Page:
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‘Rime’ Preview

‘Rime’ is filled with puzzles, platforming, and bird poop

Environmental storytelling and engaging puzzles collide in Tequila Works’ Rime

Our recent hands-on session with Rime, developer Tequila Works’ puzzle-platformer, unfolds on a stunning, serene island that wouldn’t look out of place on a travel brochure. The idyllic setting is marked by white sandy beaches, crystal blue water, lush trees swaying in the breeze, and bird poop.

More than a questionable visual flourish, the avian excrement—an apparent byproduct of the island’s booming seagull population—is part of what Rime‘s brand manager, Andrew Schnorr, refers to as “visual language.” In this particular case, that language is communicating that ledges covered in bird droppings can be climbed.

More: Island puzzle game ‘Rime’ launches in May for consoles and PCs

A big part of Rime‘s appealing mystique stems from its lack of dialog and minimal use of interface prompts. Players are meant to explore the secret-filled setting and experience its many mysteries simultaneously with its adventurous protagonist, a boy who finds himself shipwrecked following a torrential rain storm.

The game’s clever use of bird crap is just one of the ways it maintains this unique sense of mystery; gold items, such as decorative rings that snake around columns, can be grasped, while jade statues magically react to the boy’s voice when he shouts. These subtle environmental cues complement the game’s many puzzle types, a number of which we got to decipher during our demo.

Puzzle-solving is a scream

Our main objective, unfolding halfway through the game’s opening level, involves reaching a majestic tower in the distance. Of course, a number of progress-halting hurdles stand between us and this goal. Like any good platformer, Rime allows us to conquer many of its more minor obstacles with some good old-fashioned jumping and climbing. These actions immediately feel smooth and responsive behind a gamepad, but when these more familiar forms of navigation don’t cut it, we begin to get creative.

Shouting triggers statues to release magical orbs that unlock closed passages. A door with four locks, however, requires a quartet of these floating spheres to be released simultaneously. After some exploration, we stumble upon what Schnorr calls a “resonator”, a large crystal ball sitting atop a pedestal. Upon positioning this object near the door and the four  statues surrounding it, we shout at it; doing so carries the boy’s voice to all the statues, allowing the four orbs to unlock the door.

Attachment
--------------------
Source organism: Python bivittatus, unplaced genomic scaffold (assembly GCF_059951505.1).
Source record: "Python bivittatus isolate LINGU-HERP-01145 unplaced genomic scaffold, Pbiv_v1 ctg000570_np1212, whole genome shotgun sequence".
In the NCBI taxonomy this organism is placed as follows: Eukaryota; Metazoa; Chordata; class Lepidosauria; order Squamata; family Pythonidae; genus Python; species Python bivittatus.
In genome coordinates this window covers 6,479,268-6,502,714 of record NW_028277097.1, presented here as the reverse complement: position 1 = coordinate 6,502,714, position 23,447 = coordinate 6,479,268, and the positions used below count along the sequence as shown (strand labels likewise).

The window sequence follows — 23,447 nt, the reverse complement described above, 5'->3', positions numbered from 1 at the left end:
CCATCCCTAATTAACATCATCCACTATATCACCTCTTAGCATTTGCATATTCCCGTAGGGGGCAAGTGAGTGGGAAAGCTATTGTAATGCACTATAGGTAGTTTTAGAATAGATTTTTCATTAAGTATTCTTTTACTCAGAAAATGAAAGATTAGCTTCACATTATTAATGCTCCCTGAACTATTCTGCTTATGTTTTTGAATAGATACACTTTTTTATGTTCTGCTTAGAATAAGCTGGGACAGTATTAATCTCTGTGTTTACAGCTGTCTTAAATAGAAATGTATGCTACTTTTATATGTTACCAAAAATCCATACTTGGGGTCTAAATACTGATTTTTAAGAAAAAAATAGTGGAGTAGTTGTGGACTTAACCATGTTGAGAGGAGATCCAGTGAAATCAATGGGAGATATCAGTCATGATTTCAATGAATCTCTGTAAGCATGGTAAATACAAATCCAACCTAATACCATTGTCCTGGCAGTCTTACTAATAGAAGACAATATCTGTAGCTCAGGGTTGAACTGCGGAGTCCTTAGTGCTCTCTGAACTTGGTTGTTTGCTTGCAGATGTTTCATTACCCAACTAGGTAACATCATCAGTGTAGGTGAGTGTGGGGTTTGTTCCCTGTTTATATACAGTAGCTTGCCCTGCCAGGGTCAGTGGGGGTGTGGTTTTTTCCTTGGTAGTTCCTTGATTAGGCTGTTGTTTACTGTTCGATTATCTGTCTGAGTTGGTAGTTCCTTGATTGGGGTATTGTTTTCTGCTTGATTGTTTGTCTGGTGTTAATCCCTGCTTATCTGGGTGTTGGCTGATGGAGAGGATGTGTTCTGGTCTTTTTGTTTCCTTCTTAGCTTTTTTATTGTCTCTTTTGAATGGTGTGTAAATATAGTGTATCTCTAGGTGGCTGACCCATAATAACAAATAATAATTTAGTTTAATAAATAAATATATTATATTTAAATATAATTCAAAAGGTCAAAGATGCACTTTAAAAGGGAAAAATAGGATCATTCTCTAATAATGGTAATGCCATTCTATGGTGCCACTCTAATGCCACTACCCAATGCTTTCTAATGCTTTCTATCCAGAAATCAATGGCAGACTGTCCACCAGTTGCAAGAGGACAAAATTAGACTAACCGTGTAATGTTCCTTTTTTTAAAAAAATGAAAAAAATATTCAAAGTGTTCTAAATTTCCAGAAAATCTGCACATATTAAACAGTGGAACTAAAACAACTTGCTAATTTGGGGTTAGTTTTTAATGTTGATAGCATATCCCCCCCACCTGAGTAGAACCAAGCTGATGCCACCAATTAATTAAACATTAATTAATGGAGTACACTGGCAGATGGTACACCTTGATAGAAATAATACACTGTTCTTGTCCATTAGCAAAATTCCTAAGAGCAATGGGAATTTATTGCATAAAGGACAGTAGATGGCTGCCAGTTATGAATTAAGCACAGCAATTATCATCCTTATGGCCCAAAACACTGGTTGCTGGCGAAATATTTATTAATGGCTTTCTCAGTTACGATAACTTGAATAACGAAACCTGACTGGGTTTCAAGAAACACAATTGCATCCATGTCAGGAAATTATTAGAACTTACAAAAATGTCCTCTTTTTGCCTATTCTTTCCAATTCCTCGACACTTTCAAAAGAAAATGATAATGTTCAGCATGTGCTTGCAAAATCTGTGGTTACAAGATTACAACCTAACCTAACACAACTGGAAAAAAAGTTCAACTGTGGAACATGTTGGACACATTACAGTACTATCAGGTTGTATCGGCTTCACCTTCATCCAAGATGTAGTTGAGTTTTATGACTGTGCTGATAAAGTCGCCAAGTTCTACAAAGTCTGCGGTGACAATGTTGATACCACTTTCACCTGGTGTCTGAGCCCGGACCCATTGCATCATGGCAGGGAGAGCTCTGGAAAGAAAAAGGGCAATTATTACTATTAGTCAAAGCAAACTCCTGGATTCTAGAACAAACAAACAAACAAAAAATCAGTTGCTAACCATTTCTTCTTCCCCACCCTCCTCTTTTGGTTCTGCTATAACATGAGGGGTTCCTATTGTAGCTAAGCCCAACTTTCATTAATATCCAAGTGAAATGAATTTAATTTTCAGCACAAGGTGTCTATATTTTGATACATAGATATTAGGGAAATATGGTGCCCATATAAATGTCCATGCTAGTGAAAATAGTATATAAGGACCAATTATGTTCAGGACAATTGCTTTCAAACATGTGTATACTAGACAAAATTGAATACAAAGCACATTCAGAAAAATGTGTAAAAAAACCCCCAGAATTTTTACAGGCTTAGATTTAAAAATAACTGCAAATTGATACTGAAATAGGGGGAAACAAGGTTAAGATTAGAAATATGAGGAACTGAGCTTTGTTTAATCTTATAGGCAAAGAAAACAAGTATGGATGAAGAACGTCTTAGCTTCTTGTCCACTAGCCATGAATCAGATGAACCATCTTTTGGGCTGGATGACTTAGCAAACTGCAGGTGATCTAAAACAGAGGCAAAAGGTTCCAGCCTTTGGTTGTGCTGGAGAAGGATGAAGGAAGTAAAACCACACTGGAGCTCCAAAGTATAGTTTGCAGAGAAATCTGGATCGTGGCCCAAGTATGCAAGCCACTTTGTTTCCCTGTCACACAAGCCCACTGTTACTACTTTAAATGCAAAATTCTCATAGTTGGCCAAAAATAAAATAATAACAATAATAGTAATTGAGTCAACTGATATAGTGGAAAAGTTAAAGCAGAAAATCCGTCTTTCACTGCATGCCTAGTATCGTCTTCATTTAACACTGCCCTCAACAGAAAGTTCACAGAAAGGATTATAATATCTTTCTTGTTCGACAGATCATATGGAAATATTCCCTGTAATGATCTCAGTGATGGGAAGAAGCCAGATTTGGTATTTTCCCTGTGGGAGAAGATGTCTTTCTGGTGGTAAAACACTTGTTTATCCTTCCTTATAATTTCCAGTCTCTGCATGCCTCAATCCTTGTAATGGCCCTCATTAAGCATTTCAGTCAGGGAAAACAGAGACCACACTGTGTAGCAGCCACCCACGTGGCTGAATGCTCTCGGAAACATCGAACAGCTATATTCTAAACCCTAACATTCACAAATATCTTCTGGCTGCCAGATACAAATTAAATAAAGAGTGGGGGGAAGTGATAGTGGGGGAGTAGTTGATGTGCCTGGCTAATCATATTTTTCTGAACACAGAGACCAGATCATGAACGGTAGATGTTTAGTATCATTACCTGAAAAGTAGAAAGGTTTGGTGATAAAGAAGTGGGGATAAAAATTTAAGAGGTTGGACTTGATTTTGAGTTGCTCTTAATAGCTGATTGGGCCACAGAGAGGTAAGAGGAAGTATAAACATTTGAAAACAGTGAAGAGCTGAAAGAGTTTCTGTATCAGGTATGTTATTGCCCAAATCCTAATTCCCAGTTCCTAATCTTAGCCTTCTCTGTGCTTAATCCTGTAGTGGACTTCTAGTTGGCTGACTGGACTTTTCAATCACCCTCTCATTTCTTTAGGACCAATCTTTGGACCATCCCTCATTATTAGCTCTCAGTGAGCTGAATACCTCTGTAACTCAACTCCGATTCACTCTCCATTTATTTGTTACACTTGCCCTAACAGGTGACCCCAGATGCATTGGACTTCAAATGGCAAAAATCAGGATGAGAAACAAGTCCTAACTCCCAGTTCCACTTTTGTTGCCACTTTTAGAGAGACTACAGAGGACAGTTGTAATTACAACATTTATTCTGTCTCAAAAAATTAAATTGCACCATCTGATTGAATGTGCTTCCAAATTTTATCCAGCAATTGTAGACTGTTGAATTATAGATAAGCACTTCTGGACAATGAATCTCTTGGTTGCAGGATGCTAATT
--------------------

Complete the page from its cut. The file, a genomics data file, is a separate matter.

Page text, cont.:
Rime’s clever use of bird crap is just one of the ways it maintains its unique sense of mystery

Shouting also scares boars and other wildlife you’ll run into on the island. As it turns out, screaming at the swine can also cause them to run and break through progress-blocking thorny brambles. Pig-friendly players can opt not to frighten the animals, and instead lure them through obstacles with colorful fruit picked from a nearby tree.

Most of the puzzles we encounter utilize this crow call-like ability or some variation of it, but Schnorr says players will also be aided by additional mechanics, like perspective and light and shadow. We get a taste of the latter when we’re presented with a statue whose silhouette must be aligned within a wall mural. By rolling a large ball on a track, we’re able to literally shift time, causing the sun to prematurely set and cast the puzzle-solving shadow.

Many island mysteries remain

Manipulating the cosmos ultimately clears our path to the tower, bringing our demo to an impressive close. Turning day into night is just a tease, though, as Schnorr hints that the structure’s interior holds Rime‘s coolest secrets. “When you get inside the tower, there are different levels, each with a door leading to a different part of the island.”

We’re hopeful the ancient structure will also hold answers to Rime‘s many narrative mysteries. Puzzling took center stage during our preview, but we were equally intrigued by the game’s enigmatic yarn. A fox—who disappears into a flurry of confetti when approached—and a daunting figure dubbed “The Red Shadow” appeared sporadically during our session, but Schnorr wasn’t ready to share specifics on their significance.

Thankfully, we won’t have to wait long to dig into Rime‘s secret-filled story and inspired environmental puzzling, as it releases May 26th for Xbox One, PS4, and PC, with a Nintendo Switch version arriving later this summer.

Highs

  • Beautiful world
  • Clever puzzles
  • Absorbing mystery

Lows

  • Potentially light on story